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Township of Springfield v. Board of Education of Township of Springfield

Decided: May 12, 1987.


On appeal from the Superior Court, Law Division, Union County.

Pressler, Baime and Ashbey. The opinion of the court was delivered by Pressler, P.J.A.D.


This protracted and procedurally complex litigation arises out of a contract for the sale of a portion of its Walton School property by the Board of Education of the Township of Springfield (board) to Green Springs Estates, Inc., (Green Springs). Green Springs appeals from that portion of the judgment which, although validating the contract, nevertheless required title to pass subject to the restrictive covenant in the deed by which the property had been conveyed to the board by the Township of Springfield. This restriction limited the use of the tract to public school and other public purposes. The board cross-appeals, claiming that the trial judge erred in not setting the sale aside. We are satisfied that the trial judge correctly concluded that the property remained subject to the restrictive covenant. We are, however, persuaded, for the reasons stated herein, that this conclusion compelled the corollary remedy of rescission of the sale.

The tract, approximately 25 acres in size, was conveyed to the board by the township in 1949. The deed included this provision:

The party of the second part [board] covenants and agrees that the premises hereby conveyed are restricted to use solely for public school purposes, athletic, recreation and accessory public uses.

The property, which came to be known as the Walton School tract, was used for school purposes by the board until 1983 when it determined that about half of it was no longer needed for school use. It accordingly adopted a resolution in August of that year so stating and authorizing the public sale of the

approximately twelve acres here in controversy, which also included the school building. The bid documents made no reference to the restrictive covenant and imposed no limitation based thereon on the prospective use of the property. The sale was, however, to be subject to easements and restrictions of record. Green Springs was the sole bidder at the sale, offering $1,055,000 for the tract. It was Green Springs' intention to use the property for residential development. The bid was accepted by the board by resolution adopted in October 1983, and a contract of sale was shortly thereafter executed by those parties. This litigation, as well as related judicial and administrative litigation, ensued.

In broad outline, the township, attempting to obtain a judicial invalidation of the sale, instituted this action. Initially, it challenged the sale only on the ground that the contract was void by reason of its failure to comply with N.J.S.A. 40:55D-55, which requires an agreement for the sale of a portion of a single tract to be expressly conditioned on subdivision approval. Although that basis of attack was ultimately obviated by an amendment of the contract by the board and Green Springs to so provide, the board itself subsequently decided to attempt to repudiate the contract, having concluded that the premises were indeed required for school use.*fn1 Thus, in May 1984,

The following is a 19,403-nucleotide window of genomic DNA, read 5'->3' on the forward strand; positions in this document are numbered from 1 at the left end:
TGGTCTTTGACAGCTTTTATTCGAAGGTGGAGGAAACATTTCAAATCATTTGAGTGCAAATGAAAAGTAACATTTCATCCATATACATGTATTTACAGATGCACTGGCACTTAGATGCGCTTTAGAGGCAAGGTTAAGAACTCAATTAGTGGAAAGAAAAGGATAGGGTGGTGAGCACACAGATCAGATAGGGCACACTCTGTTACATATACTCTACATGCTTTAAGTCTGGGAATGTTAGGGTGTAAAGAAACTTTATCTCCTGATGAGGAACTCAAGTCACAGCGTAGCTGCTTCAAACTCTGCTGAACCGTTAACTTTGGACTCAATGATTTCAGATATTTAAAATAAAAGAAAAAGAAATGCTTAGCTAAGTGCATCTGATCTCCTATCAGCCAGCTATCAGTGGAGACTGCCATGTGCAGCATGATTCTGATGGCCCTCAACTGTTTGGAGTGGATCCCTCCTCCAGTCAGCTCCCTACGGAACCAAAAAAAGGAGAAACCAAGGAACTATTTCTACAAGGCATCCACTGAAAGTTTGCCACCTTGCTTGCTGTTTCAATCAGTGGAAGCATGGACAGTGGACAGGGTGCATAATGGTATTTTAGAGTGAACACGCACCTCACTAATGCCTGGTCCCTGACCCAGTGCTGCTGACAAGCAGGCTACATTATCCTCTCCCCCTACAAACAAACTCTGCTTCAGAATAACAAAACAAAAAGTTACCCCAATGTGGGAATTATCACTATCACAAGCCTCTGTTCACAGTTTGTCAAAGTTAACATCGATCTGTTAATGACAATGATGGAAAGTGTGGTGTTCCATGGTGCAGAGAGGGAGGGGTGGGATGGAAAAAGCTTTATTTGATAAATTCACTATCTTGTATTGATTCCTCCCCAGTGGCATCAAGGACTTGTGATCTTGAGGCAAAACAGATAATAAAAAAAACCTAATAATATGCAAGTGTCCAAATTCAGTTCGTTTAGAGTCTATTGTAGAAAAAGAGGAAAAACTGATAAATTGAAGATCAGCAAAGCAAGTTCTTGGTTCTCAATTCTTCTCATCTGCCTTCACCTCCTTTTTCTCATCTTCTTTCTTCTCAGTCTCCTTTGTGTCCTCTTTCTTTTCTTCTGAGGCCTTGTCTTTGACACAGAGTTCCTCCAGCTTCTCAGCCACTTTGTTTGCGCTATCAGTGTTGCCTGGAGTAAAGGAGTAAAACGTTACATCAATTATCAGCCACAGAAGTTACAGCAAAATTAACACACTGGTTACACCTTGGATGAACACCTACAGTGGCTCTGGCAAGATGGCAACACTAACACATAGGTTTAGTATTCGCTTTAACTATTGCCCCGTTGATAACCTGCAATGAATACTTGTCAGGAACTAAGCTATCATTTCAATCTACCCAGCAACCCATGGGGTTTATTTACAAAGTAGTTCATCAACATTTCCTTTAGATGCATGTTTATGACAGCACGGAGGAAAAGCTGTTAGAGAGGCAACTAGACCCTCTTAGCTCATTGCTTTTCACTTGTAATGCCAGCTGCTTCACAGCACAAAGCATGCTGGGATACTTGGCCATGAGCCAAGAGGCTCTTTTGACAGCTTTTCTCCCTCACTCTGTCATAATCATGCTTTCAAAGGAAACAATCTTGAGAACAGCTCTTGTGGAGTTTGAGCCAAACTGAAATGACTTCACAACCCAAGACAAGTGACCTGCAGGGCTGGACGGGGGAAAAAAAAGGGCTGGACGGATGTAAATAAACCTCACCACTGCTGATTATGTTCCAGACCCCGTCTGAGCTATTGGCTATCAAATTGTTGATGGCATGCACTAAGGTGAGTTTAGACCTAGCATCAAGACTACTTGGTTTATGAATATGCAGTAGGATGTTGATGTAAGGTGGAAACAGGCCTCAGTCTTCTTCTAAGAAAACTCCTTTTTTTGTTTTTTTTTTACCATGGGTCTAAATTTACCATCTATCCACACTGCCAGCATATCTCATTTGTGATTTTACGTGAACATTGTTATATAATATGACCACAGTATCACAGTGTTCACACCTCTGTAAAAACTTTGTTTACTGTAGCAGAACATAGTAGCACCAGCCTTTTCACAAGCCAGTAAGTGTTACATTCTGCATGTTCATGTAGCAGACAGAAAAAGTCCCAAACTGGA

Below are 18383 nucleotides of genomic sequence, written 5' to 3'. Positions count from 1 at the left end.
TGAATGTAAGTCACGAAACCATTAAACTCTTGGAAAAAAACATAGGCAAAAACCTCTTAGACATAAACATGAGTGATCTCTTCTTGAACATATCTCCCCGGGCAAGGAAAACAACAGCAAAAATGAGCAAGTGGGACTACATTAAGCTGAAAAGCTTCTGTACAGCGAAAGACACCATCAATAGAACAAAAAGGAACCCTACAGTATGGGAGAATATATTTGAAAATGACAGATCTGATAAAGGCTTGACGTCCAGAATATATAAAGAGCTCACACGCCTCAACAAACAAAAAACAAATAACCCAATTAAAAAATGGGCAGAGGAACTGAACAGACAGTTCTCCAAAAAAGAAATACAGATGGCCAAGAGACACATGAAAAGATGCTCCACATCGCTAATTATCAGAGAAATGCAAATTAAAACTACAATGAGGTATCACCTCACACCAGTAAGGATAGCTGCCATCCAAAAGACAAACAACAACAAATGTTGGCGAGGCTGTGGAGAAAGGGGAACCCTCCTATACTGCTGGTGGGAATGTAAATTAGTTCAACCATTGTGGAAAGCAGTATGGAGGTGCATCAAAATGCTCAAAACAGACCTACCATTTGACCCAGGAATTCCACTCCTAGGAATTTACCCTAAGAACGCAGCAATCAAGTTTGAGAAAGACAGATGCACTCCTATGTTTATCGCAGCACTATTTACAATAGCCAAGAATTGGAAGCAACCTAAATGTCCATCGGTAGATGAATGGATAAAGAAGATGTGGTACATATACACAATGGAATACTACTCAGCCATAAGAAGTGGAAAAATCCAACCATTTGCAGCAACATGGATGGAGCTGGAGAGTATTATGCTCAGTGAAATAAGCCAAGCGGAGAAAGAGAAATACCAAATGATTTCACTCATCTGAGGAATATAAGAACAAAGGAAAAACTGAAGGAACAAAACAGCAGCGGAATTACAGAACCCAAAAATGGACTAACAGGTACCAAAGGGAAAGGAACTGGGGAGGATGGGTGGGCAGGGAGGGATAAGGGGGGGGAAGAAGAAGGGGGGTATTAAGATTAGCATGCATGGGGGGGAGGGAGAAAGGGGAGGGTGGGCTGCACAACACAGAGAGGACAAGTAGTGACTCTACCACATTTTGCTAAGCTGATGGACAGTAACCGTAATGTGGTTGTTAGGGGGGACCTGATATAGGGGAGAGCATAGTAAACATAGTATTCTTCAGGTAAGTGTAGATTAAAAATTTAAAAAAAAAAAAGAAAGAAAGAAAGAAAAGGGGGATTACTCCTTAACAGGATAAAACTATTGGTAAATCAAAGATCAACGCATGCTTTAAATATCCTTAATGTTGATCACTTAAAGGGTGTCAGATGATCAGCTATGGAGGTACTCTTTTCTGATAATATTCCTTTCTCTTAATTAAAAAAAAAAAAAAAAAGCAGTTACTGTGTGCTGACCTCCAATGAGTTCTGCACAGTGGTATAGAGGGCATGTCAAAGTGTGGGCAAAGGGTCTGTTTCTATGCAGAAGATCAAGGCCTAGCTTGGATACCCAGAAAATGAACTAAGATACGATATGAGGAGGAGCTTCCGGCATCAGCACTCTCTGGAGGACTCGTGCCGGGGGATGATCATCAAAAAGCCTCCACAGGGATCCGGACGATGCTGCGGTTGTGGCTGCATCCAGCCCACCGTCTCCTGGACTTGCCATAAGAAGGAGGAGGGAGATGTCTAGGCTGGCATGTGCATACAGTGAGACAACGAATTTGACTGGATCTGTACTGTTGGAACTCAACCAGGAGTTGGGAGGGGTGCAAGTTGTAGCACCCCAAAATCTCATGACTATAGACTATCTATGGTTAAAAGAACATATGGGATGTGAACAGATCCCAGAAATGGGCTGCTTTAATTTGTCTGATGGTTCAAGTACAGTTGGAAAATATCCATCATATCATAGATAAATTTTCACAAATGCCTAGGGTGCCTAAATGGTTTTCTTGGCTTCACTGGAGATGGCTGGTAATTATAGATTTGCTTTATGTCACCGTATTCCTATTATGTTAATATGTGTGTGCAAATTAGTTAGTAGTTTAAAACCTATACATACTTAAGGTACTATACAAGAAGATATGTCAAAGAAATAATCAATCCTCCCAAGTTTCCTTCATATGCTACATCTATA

shortly before the entry of a judgment dismissing all other remaining claims as against all other parties, who by that time included the individual board members, the board moved for leave to amend its cross-claim against Green Springs in order to allege procedural defects in the bidding process. The motion was granted and the controversy, in its then posture, was pretried. After the pretrial in June 1985, the board sought and was granted leave to file a third-party complaint against the township challenging the validity of its 1977 subdivision ordinance pursuant to which Green Springs had obtained subdivision approval in early 1984. This pleading was followed by an amended third-party complaint by which the board also challenged the township's zoning map and official map, claiming them to be in conflict with each other and with the land use element of the master plan by having designated the Walton School tract as a residential rather than a public use. The township by its answering pleading finally raised the issue of the restrictive covenant and sought to enjoin the sale by the board to Green Springs on the basis thereof.

Following trial, the judge, by letter opinion, concluded that (1) the bidding process was not materially defective; (2) the board's assertion of its continuing need for property for school use was precluded by reason of the Commissioner's of Education prior determination, in a contested case, that the board's earlier decision that it did not need the property was not arbitrary or unreasonable; (3) the restrictive covenant was binding on Green Springs both by reason of N.J.S.A. 18A:20-10 and because it constituted a restriction of record running with the land; (4) the official map was invalid as to this property, and (5) the subdivision ordinance was valid. A conforming judgment was entered.

Before considering the substantive issues, we address the procedural issues raised by Green Springs, namely, the propriety of the trial judge's orders permitting the board to file the amended ...

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